Sadie Muik was a Native woman from out west. She was a well-loved woman who worked to raise awareness of diabetes. Tragically, she was killed by a logging truck. Her community started a yearly walk to honour her memory.

The walk for Sadie has grown. Each year, Native communities across Canada and the U.S. join in a walk to raise awareness about diabetes and Native peoples. They walk to remember Sadie and all the loved ones lost to diabetes.

This year is the first time the Cree communities joined in and walked. All nine communities participated. Waskaganish and Chisasibi fielded the most walkers with 225 people each. The smallest gathering of 51 people was far more than the organizers expected. “We didn’t expect more than 10 or 15 people to show up,” said Robert Harris of the Cree Health Board.

Cree Health Board organizers are worried about the numbers of diabetes in the Cree territory. Currently about 8 per cent of the Cree population are diagnosed with diabetes. But the numbers may actually be double that or even higher, Harris said. He said in a similar Native community the rate was 23 per cent, or the third highest rate in the world.

By contrast the rate in the rest of Canada’s population is about 2.5 per cent. The low figure in the rest of Canada is why the Cree Health Board has limited resources to deal with the diabetes epidemic facing Natives, said Harris.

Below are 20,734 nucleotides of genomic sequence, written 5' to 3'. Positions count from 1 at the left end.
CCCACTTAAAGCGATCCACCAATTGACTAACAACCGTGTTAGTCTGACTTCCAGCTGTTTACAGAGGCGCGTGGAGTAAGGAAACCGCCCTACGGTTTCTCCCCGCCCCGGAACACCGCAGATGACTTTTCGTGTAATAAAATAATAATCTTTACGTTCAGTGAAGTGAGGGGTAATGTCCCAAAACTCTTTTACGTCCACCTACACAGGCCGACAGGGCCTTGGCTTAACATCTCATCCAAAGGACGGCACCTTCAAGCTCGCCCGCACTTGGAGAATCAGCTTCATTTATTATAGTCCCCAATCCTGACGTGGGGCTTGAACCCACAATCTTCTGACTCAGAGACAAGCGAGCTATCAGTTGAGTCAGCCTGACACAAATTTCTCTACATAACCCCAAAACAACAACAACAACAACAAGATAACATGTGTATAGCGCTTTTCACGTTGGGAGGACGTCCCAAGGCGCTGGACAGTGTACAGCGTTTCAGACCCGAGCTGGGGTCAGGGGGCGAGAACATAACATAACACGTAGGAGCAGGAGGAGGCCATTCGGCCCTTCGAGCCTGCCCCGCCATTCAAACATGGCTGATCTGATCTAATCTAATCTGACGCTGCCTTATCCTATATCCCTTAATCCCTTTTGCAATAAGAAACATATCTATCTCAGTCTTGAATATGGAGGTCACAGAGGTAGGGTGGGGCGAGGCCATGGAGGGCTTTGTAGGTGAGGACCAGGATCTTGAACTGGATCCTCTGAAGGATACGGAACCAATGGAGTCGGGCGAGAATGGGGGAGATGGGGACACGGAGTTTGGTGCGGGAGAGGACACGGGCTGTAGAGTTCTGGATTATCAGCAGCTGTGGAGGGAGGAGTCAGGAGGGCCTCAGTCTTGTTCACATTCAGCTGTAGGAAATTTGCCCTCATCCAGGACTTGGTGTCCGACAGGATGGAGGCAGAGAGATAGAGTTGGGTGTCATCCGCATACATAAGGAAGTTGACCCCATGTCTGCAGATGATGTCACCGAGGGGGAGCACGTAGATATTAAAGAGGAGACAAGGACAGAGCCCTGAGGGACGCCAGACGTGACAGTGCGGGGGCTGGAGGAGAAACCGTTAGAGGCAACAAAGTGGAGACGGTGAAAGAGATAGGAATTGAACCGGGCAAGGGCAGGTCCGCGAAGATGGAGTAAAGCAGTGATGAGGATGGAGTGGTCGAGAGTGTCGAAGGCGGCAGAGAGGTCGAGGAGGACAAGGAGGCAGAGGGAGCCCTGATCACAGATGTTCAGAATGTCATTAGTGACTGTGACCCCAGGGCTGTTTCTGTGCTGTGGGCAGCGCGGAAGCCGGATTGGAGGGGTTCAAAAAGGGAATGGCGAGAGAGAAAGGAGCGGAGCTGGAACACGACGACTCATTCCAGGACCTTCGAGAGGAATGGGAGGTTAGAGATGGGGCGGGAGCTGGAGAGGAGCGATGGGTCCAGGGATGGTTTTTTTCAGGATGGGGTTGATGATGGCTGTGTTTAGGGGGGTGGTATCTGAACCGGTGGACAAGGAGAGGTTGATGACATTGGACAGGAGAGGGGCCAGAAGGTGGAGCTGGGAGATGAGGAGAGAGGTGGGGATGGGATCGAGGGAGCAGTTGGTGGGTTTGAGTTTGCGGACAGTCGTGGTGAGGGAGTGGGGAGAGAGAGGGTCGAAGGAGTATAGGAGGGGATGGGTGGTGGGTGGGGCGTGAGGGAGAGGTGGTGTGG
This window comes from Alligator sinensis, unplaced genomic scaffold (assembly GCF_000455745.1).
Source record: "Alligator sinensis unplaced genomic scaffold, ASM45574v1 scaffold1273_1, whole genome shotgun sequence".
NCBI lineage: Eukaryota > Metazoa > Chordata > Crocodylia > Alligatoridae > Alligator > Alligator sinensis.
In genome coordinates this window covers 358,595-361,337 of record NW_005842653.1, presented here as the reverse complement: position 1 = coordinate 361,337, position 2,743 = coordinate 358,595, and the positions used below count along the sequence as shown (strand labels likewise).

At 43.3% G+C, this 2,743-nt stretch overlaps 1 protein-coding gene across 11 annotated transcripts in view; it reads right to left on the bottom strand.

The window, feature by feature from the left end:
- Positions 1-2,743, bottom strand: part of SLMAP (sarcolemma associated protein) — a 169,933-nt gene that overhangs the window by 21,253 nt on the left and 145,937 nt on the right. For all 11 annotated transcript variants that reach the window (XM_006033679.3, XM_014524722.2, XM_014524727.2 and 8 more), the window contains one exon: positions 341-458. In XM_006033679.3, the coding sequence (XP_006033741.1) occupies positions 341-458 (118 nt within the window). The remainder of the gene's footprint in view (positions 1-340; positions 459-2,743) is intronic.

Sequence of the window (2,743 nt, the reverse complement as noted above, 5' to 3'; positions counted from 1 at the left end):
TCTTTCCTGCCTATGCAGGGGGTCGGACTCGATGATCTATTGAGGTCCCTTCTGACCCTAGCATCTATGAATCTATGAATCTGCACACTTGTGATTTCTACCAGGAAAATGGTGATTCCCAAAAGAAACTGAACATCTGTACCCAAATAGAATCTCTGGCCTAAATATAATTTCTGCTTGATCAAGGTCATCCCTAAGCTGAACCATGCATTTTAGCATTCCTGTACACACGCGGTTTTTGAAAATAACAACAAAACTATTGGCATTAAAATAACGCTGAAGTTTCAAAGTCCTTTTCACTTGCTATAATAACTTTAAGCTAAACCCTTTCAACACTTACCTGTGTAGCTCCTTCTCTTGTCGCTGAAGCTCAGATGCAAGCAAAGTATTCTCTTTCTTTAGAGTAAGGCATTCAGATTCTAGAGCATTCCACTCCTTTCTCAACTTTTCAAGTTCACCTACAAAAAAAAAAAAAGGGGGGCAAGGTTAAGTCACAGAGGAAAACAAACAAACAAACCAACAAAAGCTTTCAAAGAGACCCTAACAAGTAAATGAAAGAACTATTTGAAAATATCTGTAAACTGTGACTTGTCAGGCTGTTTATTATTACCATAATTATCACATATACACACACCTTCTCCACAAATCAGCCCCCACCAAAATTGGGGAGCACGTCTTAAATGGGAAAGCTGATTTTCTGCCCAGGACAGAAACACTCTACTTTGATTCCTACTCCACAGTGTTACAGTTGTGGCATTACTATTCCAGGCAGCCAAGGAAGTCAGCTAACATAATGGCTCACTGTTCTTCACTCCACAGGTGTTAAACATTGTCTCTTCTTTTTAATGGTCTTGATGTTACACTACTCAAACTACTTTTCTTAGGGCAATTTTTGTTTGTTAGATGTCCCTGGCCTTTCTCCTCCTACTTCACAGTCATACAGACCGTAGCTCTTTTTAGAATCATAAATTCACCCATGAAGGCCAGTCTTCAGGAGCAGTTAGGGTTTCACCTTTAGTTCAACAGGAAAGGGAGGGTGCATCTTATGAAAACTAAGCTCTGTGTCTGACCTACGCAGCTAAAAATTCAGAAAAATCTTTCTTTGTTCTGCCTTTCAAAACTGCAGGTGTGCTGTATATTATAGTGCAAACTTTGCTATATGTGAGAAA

“In the south concerns are AIDS and tobacco. These areas are well-funded. We receive funding for thatand have to spend money

on it. We have no choice. But we get next to nothing for diabetes even though it is of great concern for the Crees,” said Harris.

Harris said it is a new illness for the Crees and most knew nothing about it. “One patient who was diagnosed two years ago never told anyone about it. She was scared people would think she was lazy or something,” he said.

Harris said the walk shows people who have diabetes they are not alone.

Nemaska’s Community Health Representative, Rosie Wapachee, agrees. Nemaska saw 102 people, or a quarter of the community, come out to a seven-kilometer Sadie’s Walk. “I didn’t expect that,” said Wapachee.

The youngest to join the walk was a four-month-old baby. The mother followed Cree traditions of children not touching the ground before a walking out ceremony by carrying the child and another throughout the walk. The oldest Elder present was 82-year-old Sam Blacksmith, who led off the walk with a prayer. Wapachee remembers asking Blacksmith, her father, to slow down when the walk started. “He was hopping and skipping as he went along. The youth were amazed,” said Wapachee. Wapachee said he talked of walking about 50 kilometers daily in the past.

At present there is only one dialysis machine for Crees, located in Chisasibi. Harris said hope lies inawareness and prevention programs. “It’s a good investment. The cost of prevention is lower than thecosts of treatment,” said Harris. Advice to all Crees is too exercise, eat healthy and get informationon diabetes from your local clinic.